## Trigonometry (11th Edition) Clone

$sin~(x+y) = \frac{117}{125}$ $cos~(x+y) = -\frac{44}{125}$ $tan~(x+y) = -\frac{117}{44}$ $x+y$ is in quadrant II.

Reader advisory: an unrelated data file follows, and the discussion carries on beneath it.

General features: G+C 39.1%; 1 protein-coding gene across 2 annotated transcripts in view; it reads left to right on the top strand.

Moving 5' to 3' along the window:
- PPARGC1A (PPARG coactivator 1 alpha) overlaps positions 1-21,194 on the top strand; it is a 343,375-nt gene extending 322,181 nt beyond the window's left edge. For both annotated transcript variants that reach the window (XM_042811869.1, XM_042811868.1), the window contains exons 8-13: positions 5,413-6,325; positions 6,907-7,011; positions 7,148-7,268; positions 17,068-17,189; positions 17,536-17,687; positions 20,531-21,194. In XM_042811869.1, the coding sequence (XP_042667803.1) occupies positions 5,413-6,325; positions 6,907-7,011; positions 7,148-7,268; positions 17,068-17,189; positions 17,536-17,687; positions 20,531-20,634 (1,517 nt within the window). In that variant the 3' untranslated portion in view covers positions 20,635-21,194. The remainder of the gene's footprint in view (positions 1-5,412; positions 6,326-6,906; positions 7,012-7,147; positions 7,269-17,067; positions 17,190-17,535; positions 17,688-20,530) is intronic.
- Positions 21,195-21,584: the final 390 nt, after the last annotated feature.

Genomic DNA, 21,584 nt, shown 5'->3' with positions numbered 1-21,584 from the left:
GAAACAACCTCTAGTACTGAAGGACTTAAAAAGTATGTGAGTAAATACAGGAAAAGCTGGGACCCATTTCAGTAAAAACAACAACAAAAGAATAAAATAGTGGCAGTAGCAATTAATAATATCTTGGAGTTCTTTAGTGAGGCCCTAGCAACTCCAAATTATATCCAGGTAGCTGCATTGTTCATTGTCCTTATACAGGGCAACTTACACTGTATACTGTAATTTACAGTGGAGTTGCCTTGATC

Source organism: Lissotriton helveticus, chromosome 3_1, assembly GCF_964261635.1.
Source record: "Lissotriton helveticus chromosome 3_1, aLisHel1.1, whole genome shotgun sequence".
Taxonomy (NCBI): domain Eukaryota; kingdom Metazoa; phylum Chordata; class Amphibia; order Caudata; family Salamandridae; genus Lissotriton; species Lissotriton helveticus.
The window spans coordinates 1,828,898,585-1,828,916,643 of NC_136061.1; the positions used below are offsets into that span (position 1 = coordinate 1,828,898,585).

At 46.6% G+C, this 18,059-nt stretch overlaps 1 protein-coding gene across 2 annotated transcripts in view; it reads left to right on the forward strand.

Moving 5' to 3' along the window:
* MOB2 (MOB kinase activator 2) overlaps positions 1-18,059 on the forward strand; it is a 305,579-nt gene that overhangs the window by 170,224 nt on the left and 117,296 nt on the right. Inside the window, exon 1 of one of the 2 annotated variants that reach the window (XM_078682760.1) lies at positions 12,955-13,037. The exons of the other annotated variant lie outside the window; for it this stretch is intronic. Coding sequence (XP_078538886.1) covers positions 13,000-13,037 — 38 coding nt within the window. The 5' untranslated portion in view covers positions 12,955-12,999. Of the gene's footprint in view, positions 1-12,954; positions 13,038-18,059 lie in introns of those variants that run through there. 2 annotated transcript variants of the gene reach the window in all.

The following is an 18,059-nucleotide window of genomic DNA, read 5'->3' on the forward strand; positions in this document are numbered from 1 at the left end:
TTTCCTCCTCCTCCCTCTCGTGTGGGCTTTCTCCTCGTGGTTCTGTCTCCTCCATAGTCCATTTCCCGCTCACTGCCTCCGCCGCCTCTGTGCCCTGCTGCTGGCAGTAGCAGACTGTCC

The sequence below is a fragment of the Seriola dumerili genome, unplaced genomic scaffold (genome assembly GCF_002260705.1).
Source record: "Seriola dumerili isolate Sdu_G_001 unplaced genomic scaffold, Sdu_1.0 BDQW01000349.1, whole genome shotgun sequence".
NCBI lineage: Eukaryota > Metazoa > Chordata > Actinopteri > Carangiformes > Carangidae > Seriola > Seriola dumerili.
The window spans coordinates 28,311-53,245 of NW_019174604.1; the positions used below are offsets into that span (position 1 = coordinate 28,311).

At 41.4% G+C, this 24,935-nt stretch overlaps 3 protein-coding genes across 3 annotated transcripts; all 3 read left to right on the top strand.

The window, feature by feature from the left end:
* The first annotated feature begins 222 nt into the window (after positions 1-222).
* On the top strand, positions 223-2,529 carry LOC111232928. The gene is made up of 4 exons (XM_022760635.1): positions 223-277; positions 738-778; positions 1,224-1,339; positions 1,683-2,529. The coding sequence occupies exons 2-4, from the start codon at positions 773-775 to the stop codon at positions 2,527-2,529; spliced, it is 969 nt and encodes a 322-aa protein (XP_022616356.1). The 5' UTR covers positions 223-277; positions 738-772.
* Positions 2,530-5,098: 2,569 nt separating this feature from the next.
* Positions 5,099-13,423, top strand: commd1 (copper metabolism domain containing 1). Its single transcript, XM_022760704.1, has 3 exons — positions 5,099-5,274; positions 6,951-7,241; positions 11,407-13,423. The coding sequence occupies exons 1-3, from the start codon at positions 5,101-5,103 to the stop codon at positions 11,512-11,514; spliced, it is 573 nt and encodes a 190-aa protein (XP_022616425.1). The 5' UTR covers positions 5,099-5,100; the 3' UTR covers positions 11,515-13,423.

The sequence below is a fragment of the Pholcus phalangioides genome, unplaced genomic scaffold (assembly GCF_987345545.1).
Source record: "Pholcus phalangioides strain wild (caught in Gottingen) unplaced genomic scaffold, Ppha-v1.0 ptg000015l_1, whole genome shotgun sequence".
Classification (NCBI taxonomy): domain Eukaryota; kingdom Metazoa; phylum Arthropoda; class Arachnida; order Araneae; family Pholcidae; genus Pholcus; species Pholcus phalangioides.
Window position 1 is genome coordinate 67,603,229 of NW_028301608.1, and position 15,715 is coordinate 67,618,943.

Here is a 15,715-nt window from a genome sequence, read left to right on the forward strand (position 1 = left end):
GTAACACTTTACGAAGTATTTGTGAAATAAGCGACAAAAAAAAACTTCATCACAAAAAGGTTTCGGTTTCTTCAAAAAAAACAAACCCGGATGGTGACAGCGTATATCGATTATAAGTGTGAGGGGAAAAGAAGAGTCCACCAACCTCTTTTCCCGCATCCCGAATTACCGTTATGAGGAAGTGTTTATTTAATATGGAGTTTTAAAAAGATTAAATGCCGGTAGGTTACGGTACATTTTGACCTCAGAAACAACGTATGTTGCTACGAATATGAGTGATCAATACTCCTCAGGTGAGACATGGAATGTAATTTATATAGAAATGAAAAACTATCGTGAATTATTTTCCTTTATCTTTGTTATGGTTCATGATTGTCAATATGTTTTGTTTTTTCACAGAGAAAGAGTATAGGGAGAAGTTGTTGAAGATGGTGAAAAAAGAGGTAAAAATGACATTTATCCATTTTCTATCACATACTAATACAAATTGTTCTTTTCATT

$sin~x = -\frac{3}{5}$ Since $x$ is in quadrant III, $cos~x$ is also negative. We can find $cos~x$: $sin^2~x+cos^2~x = 1$ $cos~x = -\sqrt{1-sin^2~x}$ $cos~x = -\sqrt{1-(-\frac{3}{5})^2}$ $cos~x = -\sqrt{1-\frac{9}{25}}$ $cos~x = -\frac{4}{5}$ $cos~y = -\frac{7}{25}$ Since $y$ is in quadrant III, $sin~y$ is also negative. We can find $sin~y$: $sin^2~y+cos^2~y = 1$ $sin~y = -\sqrt{1-cos^2~y}$ $sin~y = -\sqrt{1-(-\frac{7}{25})^2}$ $sin~y = -\sqrt{1-\frac{49}{625}}$ $sin~y = -\frac{24}{25}$ We can find $sin(x+y)$: $sin~(x+y) = sin~x~cos~y+cos~x~sin~y$ $sin~(x+y) = (-\frac{3}{5})(-\frac{7}{25})+(-\frac{4}{5})(-\frac{24}{25})$ $sin~(x+y) = \frac{21}{125}+\frac{96}{125}$ $sin~(x+y) = \frac{117}{125}$ We can find $cos(x+y)$: $cos~(x+y) = cos~x~cos~y-sin~x~sin~y$ $cos~(x+y) = (-\frac{4}{5})(-\frac{7}{25})-(-\frac{3}{5})(-\frac{24}{25})$ $cos~(x+y) = \frac{28}{125}-\frac{72}{125}$ $cos~(x+y) = -\frac{44}{125}$ We can find $tan~(x+y)$: $tan~(x+y) = \frac{sin~(x+y)}{cos~(x+y)}$ $tan~(x+y) = \frac{ \frac{117}{125}}{-\frac{44}{125}}$ $tan~(x+y) = -\frac{117}{44}$ Since $sin~(x+y)$ is positive, while $cos~(x+y)$ and $tan~(x+y)$ are both negative, then $x+y$ must be in quadrant II.